One of the big things that puts people off buying an electric vehicle (EV) is the perception that recharging takes too long and that public charging points aren’t sufficiently well spread – but what if you could free yourself from this bind and repower your car on the go?
These five innovations for charging on the go might just make you want to rush out and buy an EV today.
A recent study found more than two thirds of people were put off buying an electric car by the time it takes to charge a vehicle. We explored what's being done to make EV charging faster.
An EV that charges itself? It sounds almost too good to be true, but that’s exactly what Toyota is now trialing. Its Prius plug-in hybrid equipped with solar panels has started testing on public roads, but the excitement needs to be tempered a little because at the moment, the solar panels installed on the roof, bonnet, tailgate and other areas just generates enough electricity per day to power the car for 35 miles.
China is building an ‘intelligent highway’ fitted with solar panels to power nearby homes, mapping sensors to assist with autonomous driving and on-the-go EV rechargers embedded under transparent concrete in a thousand-meter stretch of road in the city of Jinan.
Innovative though the intelligent highway will be, Sweden has already beaten them to become the first country to open an electrified road that recharges the batteries of cars and trucks driving on it.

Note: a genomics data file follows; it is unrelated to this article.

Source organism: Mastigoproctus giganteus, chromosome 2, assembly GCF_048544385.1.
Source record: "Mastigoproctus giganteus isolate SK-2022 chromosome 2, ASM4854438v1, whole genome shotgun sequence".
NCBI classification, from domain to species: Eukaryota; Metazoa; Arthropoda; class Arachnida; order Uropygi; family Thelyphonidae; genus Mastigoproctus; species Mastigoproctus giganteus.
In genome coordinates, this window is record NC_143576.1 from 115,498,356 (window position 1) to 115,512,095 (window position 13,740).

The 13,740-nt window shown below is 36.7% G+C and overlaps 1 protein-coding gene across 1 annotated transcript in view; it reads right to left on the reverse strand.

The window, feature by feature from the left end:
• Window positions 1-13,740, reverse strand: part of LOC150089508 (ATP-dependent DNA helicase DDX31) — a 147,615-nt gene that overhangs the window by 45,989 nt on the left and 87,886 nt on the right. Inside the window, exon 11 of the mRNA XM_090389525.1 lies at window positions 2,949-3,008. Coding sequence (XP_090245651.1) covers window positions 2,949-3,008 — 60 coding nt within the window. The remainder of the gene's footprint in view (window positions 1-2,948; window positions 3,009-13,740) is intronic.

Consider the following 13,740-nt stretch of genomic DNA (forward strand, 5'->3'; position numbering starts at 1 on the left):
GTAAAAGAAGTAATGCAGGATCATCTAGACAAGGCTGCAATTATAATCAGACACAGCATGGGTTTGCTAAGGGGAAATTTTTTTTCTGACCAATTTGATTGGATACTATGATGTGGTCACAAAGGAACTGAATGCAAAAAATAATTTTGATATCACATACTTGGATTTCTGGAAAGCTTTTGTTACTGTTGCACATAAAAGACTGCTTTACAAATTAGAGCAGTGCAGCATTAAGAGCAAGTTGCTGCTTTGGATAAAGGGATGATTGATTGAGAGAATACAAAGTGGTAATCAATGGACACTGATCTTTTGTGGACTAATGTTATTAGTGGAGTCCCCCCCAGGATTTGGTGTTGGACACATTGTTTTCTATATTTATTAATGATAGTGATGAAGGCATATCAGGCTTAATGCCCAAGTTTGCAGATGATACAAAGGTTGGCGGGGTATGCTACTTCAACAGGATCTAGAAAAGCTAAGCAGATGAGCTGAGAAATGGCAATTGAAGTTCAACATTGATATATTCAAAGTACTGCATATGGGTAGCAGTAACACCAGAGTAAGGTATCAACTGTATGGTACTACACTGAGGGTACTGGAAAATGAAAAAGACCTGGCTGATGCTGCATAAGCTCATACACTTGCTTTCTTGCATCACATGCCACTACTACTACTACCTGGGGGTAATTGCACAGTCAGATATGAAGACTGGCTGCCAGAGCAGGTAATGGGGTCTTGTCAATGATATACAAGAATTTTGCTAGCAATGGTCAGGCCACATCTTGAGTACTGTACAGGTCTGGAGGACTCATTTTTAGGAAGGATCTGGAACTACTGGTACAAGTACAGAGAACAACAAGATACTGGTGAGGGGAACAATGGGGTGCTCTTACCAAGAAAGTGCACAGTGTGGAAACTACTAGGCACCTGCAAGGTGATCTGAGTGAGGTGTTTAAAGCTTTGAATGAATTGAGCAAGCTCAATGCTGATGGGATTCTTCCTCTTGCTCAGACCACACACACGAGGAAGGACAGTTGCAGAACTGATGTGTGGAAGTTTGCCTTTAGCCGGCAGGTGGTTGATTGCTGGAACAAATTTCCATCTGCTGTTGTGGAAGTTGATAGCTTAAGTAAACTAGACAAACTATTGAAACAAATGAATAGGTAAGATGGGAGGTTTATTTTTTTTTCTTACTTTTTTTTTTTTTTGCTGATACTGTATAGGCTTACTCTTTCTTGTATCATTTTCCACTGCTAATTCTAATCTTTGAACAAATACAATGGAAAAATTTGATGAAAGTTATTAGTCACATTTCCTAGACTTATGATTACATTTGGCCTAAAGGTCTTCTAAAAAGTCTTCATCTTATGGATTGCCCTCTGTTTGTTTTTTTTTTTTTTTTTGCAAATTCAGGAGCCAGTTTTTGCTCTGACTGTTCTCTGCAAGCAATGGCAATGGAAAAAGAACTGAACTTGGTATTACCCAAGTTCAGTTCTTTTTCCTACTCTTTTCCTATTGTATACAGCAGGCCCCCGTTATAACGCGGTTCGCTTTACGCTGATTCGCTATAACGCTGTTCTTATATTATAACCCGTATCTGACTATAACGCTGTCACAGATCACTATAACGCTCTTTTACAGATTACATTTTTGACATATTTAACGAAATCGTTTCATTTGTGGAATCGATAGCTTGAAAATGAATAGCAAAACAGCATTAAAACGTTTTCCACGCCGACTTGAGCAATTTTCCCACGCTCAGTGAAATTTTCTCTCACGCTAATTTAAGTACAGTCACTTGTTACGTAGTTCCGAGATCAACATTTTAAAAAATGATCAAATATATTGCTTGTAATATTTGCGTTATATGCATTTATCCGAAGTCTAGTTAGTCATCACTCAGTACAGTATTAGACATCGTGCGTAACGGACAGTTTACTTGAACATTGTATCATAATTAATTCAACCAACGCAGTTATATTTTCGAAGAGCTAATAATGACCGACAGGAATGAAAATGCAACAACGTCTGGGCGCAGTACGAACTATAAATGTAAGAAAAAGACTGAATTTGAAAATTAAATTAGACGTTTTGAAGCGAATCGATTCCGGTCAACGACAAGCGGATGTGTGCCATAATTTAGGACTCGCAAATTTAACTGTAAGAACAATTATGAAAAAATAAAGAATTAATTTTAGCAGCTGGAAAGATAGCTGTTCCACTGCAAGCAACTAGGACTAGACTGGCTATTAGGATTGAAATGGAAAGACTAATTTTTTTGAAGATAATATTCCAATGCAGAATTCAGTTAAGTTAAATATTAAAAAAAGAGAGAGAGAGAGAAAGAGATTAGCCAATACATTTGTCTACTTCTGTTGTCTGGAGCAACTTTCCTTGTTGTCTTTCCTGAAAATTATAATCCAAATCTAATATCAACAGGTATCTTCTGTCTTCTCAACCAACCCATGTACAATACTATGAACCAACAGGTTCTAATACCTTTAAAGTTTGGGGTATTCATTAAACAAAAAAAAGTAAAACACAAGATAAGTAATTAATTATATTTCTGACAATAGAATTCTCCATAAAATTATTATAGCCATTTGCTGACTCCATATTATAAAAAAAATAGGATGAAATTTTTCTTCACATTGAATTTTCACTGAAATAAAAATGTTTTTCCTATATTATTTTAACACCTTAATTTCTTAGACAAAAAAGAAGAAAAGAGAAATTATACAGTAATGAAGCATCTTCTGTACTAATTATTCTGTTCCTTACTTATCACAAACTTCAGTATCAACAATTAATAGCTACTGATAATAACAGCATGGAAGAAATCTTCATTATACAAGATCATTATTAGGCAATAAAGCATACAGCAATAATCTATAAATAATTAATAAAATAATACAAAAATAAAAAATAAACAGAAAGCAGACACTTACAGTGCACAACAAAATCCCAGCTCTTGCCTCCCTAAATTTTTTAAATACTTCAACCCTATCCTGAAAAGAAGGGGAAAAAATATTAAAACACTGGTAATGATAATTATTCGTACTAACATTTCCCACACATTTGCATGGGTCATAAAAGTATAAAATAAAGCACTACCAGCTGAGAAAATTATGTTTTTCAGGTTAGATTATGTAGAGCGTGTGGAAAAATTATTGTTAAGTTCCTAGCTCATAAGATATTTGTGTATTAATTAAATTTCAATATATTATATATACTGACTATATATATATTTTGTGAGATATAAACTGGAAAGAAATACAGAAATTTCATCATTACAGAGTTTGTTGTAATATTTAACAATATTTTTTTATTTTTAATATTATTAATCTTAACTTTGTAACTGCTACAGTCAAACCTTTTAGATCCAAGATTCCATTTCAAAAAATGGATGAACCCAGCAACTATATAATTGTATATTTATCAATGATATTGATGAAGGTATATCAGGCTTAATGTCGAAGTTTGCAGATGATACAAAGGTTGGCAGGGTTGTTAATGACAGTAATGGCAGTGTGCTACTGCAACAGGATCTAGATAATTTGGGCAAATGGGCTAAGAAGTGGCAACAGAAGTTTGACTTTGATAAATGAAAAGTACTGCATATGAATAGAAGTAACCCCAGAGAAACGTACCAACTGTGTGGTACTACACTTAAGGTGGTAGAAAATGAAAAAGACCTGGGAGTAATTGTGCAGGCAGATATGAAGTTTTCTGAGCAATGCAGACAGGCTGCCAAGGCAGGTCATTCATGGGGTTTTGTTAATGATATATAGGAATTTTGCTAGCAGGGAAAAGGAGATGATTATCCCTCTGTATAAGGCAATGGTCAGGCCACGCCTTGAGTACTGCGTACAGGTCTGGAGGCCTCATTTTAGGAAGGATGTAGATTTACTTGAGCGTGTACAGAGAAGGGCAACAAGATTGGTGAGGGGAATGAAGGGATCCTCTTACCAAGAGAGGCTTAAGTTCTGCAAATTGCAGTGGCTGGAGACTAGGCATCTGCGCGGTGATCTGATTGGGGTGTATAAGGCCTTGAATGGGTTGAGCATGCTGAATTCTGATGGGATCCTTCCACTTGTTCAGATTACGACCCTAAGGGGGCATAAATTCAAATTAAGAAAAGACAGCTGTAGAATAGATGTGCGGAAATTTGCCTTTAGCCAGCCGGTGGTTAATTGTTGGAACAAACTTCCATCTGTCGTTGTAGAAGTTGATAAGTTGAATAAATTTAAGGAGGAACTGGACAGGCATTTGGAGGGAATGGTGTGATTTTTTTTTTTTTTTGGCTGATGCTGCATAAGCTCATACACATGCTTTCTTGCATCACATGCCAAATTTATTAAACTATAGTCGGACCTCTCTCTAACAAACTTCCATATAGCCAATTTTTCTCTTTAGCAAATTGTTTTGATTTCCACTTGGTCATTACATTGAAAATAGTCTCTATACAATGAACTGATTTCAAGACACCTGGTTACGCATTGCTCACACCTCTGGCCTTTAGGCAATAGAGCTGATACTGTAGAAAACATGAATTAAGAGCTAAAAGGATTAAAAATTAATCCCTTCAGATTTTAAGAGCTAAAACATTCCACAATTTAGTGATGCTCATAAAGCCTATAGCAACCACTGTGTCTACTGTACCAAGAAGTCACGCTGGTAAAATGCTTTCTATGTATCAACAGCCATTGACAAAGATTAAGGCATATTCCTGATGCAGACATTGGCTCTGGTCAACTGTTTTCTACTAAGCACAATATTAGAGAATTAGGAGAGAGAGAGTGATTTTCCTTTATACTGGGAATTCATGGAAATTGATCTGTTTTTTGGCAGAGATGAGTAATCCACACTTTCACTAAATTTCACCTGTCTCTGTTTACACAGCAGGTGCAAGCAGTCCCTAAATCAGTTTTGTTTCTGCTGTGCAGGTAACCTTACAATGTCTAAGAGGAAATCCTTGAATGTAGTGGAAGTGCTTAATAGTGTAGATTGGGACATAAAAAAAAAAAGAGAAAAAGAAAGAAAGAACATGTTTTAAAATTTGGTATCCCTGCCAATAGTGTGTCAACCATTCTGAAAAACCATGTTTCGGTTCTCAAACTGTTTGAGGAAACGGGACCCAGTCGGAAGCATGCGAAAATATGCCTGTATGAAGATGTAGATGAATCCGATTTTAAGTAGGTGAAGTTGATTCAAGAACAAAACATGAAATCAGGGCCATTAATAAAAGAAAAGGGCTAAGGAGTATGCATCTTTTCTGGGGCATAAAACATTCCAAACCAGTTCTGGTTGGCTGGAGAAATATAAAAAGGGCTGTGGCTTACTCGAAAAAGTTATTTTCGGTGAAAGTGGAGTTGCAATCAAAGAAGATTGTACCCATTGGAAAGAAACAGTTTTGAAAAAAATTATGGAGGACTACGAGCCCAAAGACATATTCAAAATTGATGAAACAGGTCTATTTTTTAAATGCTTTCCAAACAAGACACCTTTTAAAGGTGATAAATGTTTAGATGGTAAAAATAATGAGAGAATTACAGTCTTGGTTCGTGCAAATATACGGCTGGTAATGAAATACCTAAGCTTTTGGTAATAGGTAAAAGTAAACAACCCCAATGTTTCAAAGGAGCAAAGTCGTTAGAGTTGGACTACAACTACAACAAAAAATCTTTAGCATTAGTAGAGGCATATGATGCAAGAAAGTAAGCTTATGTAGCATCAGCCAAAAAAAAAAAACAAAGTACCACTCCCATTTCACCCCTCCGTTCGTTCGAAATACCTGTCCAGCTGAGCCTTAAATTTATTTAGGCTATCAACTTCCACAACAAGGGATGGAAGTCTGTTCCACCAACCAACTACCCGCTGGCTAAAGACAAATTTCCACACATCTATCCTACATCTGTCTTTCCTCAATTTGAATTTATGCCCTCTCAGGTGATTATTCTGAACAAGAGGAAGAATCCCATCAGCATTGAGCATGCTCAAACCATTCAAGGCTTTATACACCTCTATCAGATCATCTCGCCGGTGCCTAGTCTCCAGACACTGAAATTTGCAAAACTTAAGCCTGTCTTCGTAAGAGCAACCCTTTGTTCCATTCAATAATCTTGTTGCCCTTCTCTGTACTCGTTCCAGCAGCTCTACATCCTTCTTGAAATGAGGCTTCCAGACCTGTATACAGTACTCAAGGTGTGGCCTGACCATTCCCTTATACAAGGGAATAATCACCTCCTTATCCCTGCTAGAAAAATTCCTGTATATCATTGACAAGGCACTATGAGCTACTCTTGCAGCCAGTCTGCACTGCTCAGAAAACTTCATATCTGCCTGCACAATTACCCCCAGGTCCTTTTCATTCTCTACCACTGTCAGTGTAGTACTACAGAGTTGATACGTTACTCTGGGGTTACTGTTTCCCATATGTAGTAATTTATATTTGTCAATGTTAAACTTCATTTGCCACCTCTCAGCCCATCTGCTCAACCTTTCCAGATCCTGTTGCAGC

The 2km stretch of road near Stockholm was opened last year and is the forerunner to a national expansion program aimed at helping Sweden achieve independence from fossil fuel by 2030.
However, the road does rely on vehicles connecting physically with an electrified rail embedded into the surface.
It seems charging your EV through the road is really catching on in Scandinavia. The Norwegian capital Oslo is set to become the first city in the world to install a wireless charging system for taxis, as part of a move to encourage the take-up of electric taxis in the city.
The project will use induction technology, with charging plates installed in the road to charge vehicles as they wait in line to collect passengers from taxi ranks.
Wireless on-street charging is one of several projects receiving government funding in the UK as it looks to encourage people without off-street parking to consider investing in an EV.
Whatever the type of public charging point, we’ll support drivers by helping them easily locate and navigate to wherever they can hook up and recharge their EVs.
In total, 12 innovations will receive funding from the UK government. They include a project for solar-powered forecourts, for underground charging and the development of ‘pop-up’ charging stations buried in the streets of at least two major cities.
Making EV charging easier will not only encourage wide-spread adoption, it will play a bigger part in transforming our urban streets into spaces that adapt to our needs.
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